(Developed under the editorial guidance of the National Foundation for Infectious Diseases.)
Treating adolescents requires an approach that combines pediatrics with behavioral health and internal medicine to manage a wide range of conditions, including attention deficit-hyperactivity disorder, mood and anxiety problems, sports injuries, sexual and gynecological conditions, and drug and alcohol abuse, in addition to hypertension, lipid disorders, and other “adult” diseases and conditions. With the advent of new vaccines and recent recommendations from the ACIP, adolescents also represent a new age group for immunizations. In addition to annual vaccination with the influenza vaccine and catch-up vaccinations with vaccines initially dosed in childhood, the ACIP currently recommends routine vaccination at the preventive health visit at age 11 to 12 years with 3 vaccines: the MCV4 vaccine, the HPV vaccine, and a booster of the Tdap vaccine.[3,6] Catch-up vaccination is recommended for these vaccines for those 11 to 18 years of age (MCV4 and Tdap) and females 13 to 26 years of age (HPV).[1,2,4] Adolescent recommendations for these 3 vaccines, however, have only been in place for at most 4 years, and coverage rates in adolescents are correspondingly low at around 37% to 42% (see US Adolescent Immunization Strategy section).[5,47] In addition to the issues of parental concern with vaccine safety and other barriers encountered with infant and childhood immunizations, vaccinating adolescents presents a distinct and different set of challenges, some of which are related to the unique concerns of this age group as well as to a lack of awareness of updated vaccination recommendations.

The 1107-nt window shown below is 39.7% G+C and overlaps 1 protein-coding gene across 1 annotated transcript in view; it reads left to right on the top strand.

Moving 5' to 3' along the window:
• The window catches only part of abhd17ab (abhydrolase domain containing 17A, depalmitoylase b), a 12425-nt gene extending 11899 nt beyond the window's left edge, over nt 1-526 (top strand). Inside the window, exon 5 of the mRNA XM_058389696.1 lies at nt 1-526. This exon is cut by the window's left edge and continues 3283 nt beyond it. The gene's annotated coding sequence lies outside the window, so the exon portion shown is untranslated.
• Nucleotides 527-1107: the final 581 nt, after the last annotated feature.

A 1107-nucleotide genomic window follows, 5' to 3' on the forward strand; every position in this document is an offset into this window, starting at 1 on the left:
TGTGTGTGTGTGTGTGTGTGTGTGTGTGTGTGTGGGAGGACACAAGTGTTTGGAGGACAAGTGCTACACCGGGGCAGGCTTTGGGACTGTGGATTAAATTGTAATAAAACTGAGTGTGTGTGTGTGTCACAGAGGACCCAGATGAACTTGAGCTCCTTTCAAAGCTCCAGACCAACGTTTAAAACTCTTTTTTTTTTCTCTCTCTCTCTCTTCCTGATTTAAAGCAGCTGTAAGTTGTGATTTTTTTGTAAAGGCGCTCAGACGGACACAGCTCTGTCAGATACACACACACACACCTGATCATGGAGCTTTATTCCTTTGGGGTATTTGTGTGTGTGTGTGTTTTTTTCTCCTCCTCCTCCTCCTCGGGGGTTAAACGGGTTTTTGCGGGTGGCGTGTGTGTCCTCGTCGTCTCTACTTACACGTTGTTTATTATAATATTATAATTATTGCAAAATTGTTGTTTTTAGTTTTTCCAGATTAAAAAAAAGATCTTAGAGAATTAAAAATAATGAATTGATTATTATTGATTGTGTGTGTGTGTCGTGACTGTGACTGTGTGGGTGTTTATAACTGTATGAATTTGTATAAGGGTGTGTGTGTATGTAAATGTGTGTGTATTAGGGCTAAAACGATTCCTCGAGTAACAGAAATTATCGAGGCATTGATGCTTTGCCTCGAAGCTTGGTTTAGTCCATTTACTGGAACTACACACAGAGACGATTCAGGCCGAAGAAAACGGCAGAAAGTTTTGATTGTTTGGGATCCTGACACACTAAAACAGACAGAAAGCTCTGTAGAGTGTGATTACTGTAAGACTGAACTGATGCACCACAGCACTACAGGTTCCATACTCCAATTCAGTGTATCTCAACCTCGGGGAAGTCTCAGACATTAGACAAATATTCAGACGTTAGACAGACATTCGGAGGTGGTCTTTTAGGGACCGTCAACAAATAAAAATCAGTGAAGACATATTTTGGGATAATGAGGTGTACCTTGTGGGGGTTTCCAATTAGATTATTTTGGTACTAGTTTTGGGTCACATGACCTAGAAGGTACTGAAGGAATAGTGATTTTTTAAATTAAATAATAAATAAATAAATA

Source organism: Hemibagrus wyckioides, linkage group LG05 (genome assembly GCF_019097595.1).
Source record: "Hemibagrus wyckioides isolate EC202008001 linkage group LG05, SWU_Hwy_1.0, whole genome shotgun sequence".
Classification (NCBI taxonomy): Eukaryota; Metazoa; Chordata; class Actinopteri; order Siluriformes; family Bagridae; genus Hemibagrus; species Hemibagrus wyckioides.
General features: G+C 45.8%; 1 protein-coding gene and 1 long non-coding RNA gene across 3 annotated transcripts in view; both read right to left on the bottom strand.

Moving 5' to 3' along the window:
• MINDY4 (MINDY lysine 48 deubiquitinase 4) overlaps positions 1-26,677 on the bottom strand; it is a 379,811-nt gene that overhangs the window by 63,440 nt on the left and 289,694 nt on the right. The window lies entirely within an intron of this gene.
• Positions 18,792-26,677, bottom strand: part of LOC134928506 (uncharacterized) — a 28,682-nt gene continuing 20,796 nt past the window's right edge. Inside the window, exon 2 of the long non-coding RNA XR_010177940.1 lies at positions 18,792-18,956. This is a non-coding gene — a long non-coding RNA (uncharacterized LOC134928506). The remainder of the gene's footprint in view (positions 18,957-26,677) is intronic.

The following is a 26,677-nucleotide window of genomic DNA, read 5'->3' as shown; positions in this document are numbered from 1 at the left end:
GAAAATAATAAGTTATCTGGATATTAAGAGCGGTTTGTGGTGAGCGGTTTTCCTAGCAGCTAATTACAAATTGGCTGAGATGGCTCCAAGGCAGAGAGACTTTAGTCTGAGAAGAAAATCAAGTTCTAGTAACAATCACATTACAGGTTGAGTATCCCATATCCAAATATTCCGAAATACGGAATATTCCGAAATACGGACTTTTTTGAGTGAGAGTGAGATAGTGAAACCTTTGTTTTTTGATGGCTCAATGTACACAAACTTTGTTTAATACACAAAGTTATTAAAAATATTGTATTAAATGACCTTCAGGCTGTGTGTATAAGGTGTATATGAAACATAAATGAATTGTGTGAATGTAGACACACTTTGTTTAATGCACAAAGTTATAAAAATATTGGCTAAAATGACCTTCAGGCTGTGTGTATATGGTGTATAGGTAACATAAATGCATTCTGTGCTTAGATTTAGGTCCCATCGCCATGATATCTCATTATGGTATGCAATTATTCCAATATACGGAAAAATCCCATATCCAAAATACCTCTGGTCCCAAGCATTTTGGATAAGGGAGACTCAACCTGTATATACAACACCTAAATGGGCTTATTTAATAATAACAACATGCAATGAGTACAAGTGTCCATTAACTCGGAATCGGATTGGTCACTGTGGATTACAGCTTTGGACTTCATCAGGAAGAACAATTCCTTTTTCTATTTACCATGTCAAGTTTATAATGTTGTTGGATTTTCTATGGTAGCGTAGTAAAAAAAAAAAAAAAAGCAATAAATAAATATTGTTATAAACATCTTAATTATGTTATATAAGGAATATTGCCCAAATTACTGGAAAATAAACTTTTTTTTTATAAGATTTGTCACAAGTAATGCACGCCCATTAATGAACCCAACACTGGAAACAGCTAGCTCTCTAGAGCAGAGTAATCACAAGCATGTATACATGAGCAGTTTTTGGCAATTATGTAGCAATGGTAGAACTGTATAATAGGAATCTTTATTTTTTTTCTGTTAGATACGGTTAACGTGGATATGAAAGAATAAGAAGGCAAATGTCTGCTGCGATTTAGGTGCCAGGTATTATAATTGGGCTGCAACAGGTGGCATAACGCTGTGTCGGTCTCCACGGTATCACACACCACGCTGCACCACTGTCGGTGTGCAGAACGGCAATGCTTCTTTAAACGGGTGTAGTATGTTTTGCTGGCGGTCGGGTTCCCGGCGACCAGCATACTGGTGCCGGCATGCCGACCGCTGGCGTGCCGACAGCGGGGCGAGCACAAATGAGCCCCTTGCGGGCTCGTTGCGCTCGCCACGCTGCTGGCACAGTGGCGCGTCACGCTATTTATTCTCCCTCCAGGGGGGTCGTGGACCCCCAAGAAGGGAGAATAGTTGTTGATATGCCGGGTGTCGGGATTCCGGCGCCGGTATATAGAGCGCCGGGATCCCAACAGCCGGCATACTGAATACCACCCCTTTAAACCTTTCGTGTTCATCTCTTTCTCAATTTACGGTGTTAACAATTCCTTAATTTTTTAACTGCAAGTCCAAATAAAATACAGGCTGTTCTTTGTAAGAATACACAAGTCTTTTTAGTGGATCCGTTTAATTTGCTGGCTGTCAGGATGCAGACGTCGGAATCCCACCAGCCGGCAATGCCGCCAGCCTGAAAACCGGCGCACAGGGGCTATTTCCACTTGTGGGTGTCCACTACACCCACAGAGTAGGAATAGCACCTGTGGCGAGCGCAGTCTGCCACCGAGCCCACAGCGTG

Read the rest of this ‘Medscape’ article here.
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